dc.description.sponsorshipWe thank A. Burgess and C. Wee Tan for data and discussions about Wnt signaling. We also thank the anonymous reviewers as well as T. Dale, E. Feliu, A. Fletcher, K. Ho, P. K. Maini, E. O’Neill, A. Shiu, and B. Sturmfels for helpful discussions and/or comments on the manuscript. H.A.H. gratefully acknowledges funding from Engineering and Physical Sciences Research Council Fellowship EP/K041096/1 and the American Institute of Mathematics. Z.R. and H.A.H. acknowledge funding from Royal Society International Exchanges Scheme 2014/R1 IE140219. A.L.M. and H.M.B. acknowledge funding from the Human Frontiers in Science Program (RGP0039/2011). A.L.M., H.M.B., and H.A.H. acknowledge funding from King Abdullah University of Science and Technology KUK-C1-013-04.en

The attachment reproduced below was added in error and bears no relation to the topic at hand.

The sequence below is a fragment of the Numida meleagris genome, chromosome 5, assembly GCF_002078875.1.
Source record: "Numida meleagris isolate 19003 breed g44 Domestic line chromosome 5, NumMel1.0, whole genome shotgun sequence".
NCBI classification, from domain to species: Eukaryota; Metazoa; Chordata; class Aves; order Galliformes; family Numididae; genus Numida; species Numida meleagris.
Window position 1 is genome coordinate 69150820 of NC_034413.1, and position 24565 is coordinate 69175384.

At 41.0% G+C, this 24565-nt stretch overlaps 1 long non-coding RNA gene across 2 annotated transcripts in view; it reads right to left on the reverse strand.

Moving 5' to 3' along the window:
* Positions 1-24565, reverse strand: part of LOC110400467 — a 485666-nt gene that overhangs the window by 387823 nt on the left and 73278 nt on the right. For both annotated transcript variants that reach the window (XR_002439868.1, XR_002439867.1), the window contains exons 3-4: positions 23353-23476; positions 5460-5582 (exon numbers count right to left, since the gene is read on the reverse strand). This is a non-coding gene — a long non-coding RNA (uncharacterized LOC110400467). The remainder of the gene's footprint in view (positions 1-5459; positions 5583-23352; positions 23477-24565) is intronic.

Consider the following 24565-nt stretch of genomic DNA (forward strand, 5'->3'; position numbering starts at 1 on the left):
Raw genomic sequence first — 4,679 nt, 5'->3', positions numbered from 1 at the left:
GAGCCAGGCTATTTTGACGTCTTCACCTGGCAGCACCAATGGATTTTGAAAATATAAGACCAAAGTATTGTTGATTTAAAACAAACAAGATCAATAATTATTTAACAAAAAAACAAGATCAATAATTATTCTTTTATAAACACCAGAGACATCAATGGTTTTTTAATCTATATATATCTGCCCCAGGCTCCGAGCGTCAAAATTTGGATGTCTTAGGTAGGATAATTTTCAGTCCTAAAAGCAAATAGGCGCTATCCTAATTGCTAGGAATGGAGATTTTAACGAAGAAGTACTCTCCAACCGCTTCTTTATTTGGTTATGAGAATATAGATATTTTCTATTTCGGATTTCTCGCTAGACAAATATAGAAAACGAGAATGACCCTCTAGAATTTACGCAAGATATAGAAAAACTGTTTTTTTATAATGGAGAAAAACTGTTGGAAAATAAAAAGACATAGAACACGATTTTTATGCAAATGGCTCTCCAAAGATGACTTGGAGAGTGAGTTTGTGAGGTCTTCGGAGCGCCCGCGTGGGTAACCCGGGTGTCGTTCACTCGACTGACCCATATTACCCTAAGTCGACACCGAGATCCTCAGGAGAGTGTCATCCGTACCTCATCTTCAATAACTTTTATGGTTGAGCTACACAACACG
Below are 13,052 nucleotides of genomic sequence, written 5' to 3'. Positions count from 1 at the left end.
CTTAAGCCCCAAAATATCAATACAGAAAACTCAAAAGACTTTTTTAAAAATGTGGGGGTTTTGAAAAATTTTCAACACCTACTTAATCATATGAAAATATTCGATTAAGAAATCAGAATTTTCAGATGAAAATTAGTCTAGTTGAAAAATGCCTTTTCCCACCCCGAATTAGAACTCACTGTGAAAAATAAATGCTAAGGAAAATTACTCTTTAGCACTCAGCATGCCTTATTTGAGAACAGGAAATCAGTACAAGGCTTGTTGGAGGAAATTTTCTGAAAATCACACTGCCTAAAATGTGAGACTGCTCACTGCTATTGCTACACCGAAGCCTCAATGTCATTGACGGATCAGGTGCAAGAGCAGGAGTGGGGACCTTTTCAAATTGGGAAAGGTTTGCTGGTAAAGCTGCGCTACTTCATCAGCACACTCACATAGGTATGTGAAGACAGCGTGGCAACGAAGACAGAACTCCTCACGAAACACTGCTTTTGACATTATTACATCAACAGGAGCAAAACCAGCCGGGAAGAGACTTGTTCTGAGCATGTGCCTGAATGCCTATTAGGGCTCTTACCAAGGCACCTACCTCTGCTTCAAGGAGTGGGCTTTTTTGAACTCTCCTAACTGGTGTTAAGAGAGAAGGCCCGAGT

dc.publisherProceedings of the National Academy of Sciencesen
dc.subjectExperimental designen
dc.subjectBayesian inferenceen
dc.subjectBistabilityen
dc.subjectChemical Reaction Network Theoryen
dc.subjectMatroidsen
dc.subject.meshModels, Biologicalen
dc.titleParameter-free methods distinguish Wnt pathway models and guide design of experimentsen
dc.typeArticleen
dc.identifier.journalProceedings of the National Academy of Sciencesen
dc.identifier.pmcidPMC4352827en
dc.contributor.institutionMathematical Institute, University of Oxford, Oxford OX2 6GG, United Kingdom;en
dc.contributor.institutionDepartment of Mathematics, University of California, Berkeley, CA 94720; and.en
dc.contributor.institutionMathematical Institute, University of Oxford, Oxford OX2 6GG, United Kingdom; Department of Computer Science, University of Oxford, Oxford OX1 3QD, United Kingdom.en
dc.contributor.institutionMathematical Institute, University of Oxford, Oxford OX2 6GG, United Kingdom; harrington@maths.ox.ac.uk.en
kaust.grant.numberKUK-C1-013-04en